Role of GABA in the regulation of the central circadian clock of the suprachiasmatic nucleus

Role of GABA in the regulation of the central circadian clock of the suprachiasmatic nucleus In mammals, circadian rhythms, such as sleep/wake cycles, are regulated by the central circadian clock located in the suprachiasmatic nucleus (SCN) of the hypothalamus. The SCN consists of thousands of individual neurons, which exhibit circadian rhythms. They synchronize with each other and produce robust and stable oscillations. Although several neurotransmitters are expressed in the SCN, almost all SCN neurons are γ-amino butyric acid (GABA)-ergic. Several studies have attempted to understand the roles of GABA in the SCN; however, precise mechanisms of the action of GABA in the SCN are still unclear. GABA exhibits excitatory and/or inhibitory characteristics depending on the circadian phase or region in the SCN. It can both synchronize and destabilize cellular circadian rhythms in individual SCN cells. Differing environmental light conditions, such as a long photoperiod, result in the decoupling of circadian oscillators of the dorsal and ventral SCN. This is due to high intracellular chloride concentrations in the dorsal SCN. Because mice with functional GABA deficiency, such as vesicular GABA transporter- and glutamate decarboxylase-deficient mice, are neonatal lethal, research has been limited to pharmacological approaches. Furthermore, different recording methods have been used to understand the roles of GABA in the SCN. The excitability of GABAergic neurons also changes during the postnatal period. Although there are technical difficulties in understanding the functions of GABA in the SCN, technical developments may help uncover new roles of GABA in circadian physiology and behavior. http://www.deepdyve.com/assets/images/DeepDyve-Logo-lg.png The Journal of Physiological Sciences Springer Journals

Role of GABA in the regulation of the central circadian clock of the suprachiasmatic nucleus

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Publisher
Springer Japan
Copyright
Copyright © 2018 by The Physiological Society of Japan and Springer Japan KK, part of Springer Nature
Subject
Biomedicine; Human Physiology; Neurosciences; Animal Biochemistry; Animal Physiology; Cell Physiology; Neurobiology
ISSN
1880-6546
eISSN
1880-6562
D.O.I.
10.1007/s12576-018-0604-x
Publisher site
See Article on Publisher Site

Abstract

In mammals, circadian rhythms, such as sleep/wake cycles, are regulated by the central circadian clock located in the suprachiasmatic nucleus (SCN) of the hypothalamus. The SCN consists of thousands of individual neurons, which exhibit circadian rhythms. They synchronize with each other and produce robust and stable oscillations. Although several neurotransmitters are expressed in the SCN, almost all SCN neurons are γ-amino butyric acid (GABA)-ergic. Several studies have attempted to understand the roles of GABA in the SCN; however, precise mechanisms of the action of GABA in the SCN are still unclear. GABA exhibits excitatory and/or inhibitory characteristics depending on the circadian phase or region in the SCN. It can both synchronize and destabilize cellular circadian rhythms in individual SCN cells. Differing environmental light conditions, such as a long photoperiod, result in the decoupling of circadian oscillators of the dorsal and ventral SCN. This is due to high intracellular chloride concentrations in the dorsal SCN. Because mice with functional GABA deficiency, such as vesicular GABA transporter- and glutamate decarboxylase-deficient mice, are neonatal lethal, research has been limited to pharmacological approaches. Furthermore, different recording methods have been used to understand the roles of GABA in the SCN. The excitability of GABAergic neurons also changes during the postnatal period. Although there are technical difficulties in understanding the functions of GABA in the SCN, technical developments may help uncover new roles of GABA in circadian physiology and behavior.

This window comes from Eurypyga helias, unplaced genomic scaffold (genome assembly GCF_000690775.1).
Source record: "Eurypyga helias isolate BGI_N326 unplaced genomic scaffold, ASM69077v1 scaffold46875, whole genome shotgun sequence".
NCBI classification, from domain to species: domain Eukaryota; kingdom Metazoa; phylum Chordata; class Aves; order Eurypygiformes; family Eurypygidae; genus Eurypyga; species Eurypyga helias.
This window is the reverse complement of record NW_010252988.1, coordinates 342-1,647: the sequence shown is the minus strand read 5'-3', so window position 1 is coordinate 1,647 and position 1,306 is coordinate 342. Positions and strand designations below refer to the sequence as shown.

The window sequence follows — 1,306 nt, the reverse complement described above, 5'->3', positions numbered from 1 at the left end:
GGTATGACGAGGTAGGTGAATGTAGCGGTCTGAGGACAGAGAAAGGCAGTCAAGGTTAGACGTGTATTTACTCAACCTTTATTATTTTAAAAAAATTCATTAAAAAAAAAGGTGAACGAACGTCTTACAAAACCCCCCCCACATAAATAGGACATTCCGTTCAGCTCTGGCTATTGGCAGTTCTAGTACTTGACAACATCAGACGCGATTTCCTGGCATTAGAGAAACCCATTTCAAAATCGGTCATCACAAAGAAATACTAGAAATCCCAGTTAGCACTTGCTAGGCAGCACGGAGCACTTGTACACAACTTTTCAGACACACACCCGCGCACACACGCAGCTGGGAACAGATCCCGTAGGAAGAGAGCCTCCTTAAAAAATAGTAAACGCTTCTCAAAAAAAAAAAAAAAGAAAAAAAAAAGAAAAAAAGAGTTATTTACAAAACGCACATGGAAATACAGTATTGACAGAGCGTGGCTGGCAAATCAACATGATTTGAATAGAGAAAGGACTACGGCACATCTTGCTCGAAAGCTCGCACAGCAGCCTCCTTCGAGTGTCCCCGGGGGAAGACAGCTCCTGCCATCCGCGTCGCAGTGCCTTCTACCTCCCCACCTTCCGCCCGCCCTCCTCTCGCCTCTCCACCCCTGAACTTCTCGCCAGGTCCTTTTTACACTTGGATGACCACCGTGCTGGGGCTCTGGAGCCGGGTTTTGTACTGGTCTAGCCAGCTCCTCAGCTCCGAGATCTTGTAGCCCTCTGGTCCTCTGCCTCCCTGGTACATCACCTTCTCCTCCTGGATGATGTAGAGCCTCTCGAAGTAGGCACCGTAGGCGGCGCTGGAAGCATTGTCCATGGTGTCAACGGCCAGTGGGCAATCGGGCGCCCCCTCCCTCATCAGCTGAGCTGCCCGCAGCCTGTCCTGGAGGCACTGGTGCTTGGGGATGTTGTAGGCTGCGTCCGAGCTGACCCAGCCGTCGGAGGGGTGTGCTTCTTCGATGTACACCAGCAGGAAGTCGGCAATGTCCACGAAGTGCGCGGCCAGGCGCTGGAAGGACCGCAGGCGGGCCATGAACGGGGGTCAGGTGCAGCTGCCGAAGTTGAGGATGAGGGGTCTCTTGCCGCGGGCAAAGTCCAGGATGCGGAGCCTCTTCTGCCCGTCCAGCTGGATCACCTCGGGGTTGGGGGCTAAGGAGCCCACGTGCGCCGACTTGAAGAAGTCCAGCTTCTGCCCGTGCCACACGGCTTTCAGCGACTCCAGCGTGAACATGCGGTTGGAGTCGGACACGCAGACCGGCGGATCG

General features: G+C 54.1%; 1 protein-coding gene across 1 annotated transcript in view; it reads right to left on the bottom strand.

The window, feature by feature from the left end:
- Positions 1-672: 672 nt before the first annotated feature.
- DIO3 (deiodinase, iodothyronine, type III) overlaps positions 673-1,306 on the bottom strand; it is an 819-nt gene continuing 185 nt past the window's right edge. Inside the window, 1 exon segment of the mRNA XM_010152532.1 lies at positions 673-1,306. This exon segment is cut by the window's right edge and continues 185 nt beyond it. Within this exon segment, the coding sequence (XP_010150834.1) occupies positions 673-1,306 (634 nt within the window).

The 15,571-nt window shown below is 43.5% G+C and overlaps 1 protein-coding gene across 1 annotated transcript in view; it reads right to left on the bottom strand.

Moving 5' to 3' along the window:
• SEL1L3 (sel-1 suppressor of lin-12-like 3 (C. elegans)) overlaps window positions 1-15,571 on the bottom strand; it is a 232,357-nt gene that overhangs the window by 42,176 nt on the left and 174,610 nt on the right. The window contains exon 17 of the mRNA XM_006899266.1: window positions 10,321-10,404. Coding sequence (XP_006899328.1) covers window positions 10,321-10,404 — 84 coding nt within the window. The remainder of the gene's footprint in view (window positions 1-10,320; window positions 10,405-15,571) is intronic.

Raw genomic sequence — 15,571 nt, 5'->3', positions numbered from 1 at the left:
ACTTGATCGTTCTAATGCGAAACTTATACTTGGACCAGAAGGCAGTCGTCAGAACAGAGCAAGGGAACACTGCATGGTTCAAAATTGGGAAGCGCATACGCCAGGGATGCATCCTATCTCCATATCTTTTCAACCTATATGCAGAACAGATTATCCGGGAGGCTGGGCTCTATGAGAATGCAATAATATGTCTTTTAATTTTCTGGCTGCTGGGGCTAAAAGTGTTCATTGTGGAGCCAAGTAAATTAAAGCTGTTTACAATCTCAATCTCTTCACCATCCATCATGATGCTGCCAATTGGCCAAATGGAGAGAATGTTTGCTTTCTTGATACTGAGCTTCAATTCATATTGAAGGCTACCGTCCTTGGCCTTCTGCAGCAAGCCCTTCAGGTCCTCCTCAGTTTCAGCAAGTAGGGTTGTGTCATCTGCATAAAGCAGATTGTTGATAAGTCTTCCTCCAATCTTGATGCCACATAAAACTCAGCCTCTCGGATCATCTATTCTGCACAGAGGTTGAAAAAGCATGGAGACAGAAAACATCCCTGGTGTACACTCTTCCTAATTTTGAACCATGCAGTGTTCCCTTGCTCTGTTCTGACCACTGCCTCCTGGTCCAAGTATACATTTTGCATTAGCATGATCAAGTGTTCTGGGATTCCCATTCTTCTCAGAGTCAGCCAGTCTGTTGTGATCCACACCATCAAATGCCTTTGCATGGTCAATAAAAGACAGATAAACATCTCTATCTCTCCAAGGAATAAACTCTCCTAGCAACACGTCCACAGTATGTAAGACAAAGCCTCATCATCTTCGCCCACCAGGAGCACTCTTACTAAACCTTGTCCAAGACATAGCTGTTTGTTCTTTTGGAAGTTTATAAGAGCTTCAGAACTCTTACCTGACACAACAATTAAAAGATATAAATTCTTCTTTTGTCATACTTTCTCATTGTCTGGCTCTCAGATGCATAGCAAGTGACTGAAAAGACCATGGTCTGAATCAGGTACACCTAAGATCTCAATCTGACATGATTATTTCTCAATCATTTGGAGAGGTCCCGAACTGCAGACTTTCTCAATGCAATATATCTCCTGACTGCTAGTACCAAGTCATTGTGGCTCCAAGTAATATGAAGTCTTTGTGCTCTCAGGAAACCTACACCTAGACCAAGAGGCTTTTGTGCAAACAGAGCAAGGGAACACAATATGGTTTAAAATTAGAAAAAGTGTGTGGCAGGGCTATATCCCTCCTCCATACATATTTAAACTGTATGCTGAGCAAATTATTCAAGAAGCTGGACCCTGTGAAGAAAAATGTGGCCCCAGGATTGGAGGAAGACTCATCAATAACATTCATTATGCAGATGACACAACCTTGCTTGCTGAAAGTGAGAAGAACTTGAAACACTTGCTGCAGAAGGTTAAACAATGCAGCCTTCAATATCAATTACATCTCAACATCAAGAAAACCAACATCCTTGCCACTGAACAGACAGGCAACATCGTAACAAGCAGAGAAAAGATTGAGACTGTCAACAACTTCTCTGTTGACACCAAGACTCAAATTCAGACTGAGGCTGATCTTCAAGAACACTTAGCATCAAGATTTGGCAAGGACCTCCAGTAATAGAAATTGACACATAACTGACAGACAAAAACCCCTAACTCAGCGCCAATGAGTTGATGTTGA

Journal

The Journal of Physiological SciencesSpringer Journals

Published: Mar 20, 2018

References

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